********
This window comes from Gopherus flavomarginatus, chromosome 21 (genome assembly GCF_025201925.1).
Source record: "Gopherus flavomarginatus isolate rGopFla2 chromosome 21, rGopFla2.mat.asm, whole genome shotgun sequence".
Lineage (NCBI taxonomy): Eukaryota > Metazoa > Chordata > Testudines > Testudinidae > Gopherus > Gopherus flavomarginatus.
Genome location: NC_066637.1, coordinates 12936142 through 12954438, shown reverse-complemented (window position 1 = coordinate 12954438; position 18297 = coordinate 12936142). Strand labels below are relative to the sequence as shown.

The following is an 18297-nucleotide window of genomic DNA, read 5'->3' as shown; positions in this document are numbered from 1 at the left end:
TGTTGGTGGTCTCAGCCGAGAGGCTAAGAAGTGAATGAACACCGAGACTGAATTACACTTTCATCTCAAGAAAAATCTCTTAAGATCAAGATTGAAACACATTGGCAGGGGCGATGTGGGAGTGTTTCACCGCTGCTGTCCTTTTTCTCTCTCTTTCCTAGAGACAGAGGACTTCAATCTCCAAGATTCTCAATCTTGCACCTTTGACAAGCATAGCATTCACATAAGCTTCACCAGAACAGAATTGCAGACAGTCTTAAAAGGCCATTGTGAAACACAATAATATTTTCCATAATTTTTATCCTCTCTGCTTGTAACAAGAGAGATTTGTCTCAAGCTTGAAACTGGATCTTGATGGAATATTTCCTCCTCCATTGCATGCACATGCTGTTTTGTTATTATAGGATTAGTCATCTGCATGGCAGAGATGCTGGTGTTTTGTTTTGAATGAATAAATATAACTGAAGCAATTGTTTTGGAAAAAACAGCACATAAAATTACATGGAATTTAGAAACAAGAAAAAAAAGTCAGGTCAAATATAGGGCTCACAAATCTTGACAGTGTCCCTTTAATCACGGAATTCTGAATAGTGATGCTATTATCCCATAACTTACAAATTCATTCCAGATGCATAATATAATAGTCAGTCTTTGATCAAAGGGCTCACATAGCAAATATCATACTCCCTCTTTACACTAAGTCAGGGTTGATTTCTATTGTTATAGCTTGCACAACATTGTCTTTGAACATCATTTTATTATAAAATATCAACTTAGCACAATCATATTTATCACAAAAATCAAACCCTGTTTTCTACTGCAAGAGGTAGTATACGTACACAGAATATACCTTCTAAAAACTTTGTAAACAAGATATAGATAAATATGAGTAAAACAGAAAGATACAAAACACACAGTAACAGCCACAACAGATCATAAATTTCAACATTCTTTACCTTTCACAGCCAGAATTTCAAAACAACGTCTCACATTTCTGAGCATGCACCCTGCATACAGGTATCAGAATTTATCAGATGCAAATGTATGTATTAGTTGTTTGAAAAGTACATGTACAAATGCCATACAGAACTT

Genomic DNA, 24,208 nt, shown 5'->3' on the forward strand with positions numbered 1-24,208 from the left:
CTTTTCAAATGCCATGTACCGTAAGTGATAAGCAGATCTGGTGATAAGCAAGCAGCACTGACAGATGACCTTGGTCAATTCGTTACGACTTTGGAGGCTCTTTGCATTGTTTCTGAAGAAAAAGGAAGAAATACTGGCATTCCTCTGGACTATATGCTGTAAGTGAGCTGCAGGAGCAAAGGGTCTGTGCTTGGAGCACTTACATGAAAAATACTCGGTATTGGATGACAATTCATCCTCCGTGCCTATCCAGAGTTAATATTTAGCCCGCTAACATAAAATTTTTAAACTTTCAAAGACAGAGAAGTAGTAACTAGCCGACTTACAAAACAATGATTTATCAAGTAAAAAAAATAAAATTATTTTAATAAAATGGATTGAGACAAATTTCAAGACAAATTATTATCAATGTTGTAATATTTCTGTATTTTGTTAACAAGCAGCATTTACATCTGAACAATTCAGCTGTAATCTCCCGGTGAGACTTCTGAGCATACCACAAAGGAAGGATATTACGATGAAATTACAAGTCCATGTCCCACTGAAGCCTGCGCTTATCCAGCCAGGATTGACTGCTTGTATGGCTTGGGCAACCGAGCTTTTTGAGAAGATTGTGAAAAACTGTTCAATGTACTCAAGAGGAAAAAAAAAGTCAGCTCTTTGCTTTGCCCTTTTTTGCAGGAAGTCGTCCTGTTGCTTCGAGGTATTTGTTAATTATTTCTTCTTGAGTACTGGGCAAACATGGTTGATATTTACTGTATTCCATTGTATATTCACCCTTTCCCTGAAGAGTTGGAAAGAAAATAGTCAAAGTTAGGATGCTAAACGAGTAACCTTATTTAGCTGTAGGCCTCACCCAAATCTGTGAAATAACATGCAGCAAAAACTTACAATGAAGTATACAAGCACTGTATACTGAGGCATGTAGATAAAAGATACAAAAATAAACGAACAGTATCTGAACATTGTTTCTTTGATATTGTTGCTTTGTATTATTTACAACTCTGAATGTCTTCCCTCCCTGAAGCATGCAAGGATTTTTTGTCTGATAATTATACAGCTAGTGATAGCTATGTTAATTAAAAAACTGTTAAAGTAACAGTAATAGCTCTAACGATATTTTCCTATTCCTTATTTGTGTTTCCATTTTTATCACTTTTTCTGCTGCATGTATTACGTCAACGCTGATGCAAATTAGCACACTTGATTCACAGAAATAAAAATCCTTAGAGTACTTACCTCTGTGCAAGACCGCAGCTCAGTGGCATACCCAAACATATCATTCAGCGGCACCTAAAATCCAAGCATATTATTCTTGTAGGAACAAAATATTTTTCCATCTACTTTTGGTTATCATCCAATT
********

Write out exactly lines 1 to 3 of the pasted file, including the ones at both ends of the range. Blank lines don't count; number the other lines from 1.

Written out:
This window comes from Gopherus flavomarginatus, chromosome 21 (genome assembly GCF_025201925.1).
Source record: "Gopherus flavomarginatus isolate rGopFla2 chromosome 21, rGopFla2.mat.asm, whole genome shotgun sequence".
Lineage (NCBI taxonomy): Eukaryota > Metazoa > Chordata > Testudines > Testudinidae > Gopherus > Gopherus flavomarginatus.